In keeping with Vincent van Warmerdam’s score for isolated piano taps and anxiogenic strings, virtually every scene in Rojo is riddled with portent: the guest who offers advice on how to rid one’s house of bothersome insects; a television commercial in which a man shoots another man for attempting to appropriate his bonbons; a room full of draped taxidermy; a diplomatic gesture by some American cowboys that cannot help but stand in for U.S. intervention in Latin American politics. The film’s most enigmatic and emblematic scene features an eclipse, the overlapping of celestial bodies echoing the fateful inciting encounter between Claudio and the furious Hipi and bathing the world in deep crimson. Another visually arresting scene features a yellow sedan, red tail lights, a rosy-hued desert floor, and tangerine dawn intermingling to oneiric effect: from the title on down, color is key to Rojo, as are clothes and accoutrements. One of its strategies for externalizing the corruption eating away at the core of its characters comes via Claudio’s vanity, his cigarette holder and ascots, his too obviously dyed sides and moustache contrasting a barren pate that, in the film’s quietly sinister denouement, becomes shrouded by a ridiculous glossy black wig.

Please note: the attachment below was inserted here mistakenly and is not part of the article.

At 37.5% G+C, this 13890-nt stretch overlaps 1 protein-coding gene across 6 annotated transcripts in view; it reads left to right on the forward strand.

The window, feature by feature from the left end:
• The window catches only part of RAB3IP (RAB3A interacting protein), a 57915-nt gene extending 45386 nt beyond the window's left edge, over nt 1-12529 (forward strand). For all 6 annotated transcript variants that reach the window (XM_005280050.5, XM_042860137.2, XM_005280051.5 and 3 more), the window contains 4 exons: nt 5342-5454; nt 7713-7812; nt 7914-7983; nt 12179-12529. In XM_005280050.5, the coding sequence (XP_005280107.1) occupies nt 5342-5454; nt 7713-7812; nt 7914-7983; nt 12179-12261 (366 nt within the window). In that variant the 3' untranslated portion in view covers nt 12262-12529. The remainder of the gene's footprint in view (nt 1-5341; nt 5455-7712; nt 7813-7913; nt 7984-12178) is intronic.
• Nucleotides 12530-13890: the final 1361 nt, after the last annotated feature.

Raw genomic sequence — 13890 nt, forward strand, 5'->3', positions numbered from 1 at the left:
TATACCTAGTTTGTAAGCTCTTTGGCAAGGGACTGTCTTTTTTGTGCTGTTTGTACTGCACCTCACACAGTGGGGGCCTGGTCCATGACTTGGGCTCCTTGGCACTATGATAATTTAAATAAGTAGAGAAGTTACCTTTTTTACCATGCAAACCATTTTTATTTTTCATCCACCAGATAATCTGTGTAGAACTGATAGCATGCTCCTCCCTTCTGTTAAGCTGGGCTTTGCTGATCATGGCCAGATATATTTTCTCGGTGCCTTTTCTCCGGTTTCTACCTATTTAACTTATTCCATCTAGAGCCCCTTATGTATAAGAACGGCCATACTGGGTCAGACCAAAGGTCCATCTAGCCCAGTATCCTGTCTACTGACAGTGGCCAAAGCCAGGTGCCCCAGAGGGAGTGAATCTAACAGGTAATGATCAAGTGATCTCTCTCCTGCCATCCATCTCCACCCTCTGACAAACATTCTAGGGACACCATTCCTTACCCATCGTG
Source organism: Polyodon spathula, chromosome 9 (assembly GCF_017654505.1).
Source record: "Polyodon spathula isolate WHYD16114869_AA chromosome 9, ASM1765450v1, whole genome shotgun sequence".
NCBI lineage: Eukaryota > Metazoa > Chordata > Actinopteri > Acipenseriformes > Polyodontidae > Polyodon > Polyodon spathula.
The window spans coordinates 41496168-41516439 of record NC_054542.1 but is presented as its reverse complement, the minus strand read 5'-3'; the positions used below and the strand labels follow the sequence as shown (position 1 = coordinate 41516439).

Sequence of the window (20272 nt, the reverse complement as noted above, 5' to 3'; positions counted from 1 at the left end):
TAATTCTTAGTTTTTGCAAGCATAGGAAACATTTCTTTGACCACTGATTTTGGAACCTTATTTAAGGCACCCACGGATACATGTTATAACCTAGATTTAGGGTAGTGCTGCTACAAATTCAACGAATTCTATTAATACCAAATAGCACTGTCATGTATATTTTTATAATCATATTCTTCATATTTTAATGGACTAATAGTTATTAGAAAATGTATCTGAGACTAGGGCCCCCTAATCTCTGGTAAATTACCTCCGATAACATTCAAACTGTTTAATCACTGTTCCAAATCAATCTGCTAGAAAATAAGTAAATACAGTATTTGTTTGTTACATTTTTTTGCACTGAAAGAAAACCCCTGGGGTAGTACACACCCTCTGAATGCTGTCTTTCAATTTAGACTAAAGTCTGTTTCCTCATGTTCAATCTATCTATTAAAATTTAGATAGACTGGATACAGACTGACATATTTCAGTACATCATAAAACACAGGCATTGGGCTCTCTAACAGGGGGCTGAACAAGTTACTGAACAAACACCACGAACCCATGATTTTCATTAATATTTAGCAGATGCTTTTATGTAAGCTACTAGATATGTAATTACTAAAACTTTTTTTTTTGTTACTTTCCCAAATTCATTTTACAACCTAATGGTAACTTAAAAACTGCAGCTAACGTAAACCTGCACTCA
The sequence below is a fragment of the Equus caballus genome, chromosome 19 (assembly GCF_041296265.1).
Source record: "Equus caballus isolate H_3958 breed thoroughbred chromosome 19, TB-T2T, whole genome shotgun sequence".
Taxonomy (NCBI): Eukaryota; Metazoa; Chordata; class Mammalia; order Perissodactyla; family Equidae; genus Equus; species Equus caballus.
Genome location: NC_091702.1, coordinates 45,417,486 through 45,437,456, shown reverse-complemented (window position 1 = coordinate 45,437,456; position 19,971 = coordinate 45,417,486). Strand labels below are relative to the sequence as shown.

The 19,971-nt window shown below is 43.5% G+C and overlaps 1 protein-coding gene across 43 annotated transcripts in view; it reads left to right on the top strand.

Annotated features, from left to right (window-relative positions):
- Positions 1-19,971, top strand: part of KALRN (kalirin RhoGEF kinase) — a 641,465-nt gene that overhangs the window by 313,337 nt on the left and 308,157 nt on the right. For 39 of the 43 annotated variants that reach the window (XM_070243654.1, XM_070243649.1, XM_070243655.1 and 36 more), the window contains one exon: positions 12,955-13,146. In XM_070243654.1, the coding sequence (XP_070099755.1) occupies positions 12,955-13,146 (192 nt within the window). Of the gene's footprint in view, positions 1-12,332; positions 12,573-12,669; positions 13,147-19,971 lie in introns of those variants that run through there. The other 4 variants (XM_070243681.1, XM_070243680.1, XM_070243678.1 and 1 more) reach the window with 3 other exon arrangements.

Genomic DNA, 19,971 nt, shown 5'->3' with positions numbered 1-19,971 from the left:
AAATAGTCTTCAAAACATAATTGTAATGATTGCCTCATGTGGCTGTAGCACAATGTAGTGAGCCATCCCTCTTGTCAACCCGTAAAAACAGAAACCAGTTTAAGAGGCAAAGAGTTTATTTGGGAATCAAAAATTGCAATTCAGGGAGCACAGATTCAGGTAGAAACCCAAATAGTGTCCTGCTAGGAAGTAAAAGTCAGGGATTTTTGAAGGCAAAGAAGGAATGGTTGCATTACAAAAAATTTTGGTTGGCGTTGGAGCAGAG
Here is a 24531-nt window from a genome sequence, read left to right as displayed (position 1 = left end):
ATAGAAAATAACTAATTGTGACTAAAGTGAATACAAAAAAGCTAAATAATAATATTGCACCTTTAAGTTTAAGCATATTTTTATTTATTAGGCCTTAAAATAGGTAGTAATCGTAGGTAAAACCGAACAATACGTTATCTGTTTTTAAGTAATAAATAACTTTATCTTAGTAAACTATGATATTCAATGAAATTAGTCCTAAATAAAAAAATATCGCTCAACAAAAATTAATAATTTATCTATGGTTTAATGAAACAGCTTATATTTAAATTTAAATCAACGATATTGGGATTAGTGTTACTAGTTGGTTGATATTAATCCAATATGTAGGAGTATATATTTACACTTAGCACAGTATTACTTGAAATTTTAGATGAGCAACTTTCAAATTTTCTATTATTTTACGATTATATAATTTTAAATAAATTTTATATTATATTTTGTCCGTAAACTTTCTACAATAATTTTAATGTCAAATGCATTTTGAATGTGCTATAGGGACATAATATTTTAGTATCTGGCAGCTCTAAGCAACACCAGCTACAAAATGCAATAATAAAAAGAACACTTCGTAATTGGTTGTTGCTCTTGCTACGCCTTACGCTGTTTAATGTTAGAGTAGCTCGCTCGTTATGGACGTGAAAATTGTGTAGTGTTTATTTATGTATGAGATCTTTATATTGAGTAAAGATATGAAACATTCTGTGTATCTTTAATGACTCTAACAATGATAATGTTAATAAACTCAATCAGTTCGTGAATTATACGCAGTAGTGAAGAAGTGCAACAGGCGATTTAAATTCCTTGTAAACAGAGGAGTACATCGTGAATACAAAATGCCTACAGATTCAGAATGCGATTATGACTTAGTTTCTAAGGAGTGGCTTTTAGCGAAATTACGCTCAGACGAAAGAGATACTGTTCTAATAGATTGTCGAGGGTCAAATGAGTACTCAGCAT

Rojo’s chilling political commentary is juxtaposed by its affectionate adoption of suitably retro stylistic flourishes, genre tropes familiar from films and television of the 1970s and ’80s. Naishtat’s deployment of freeze-frames, zooms, dissolves, and slow motion to impart a sense of his cagey protagonist’s troubled inner life recalls The Conformist and The Conversation, the film’s distinctive title-card sequence is lifted from The Dead Zone, and the figure who emerges halfway through Rojo as Claudio’s antagonist, a Chilean television detective named Sinclair, was created partly in homage to Columbo. Sinclair is played by the great Chilean actor Alfredo Castro, whose sheer presence in a film such as this signals a journey into the shadow side of Latin America’s late-20th-century upheavals.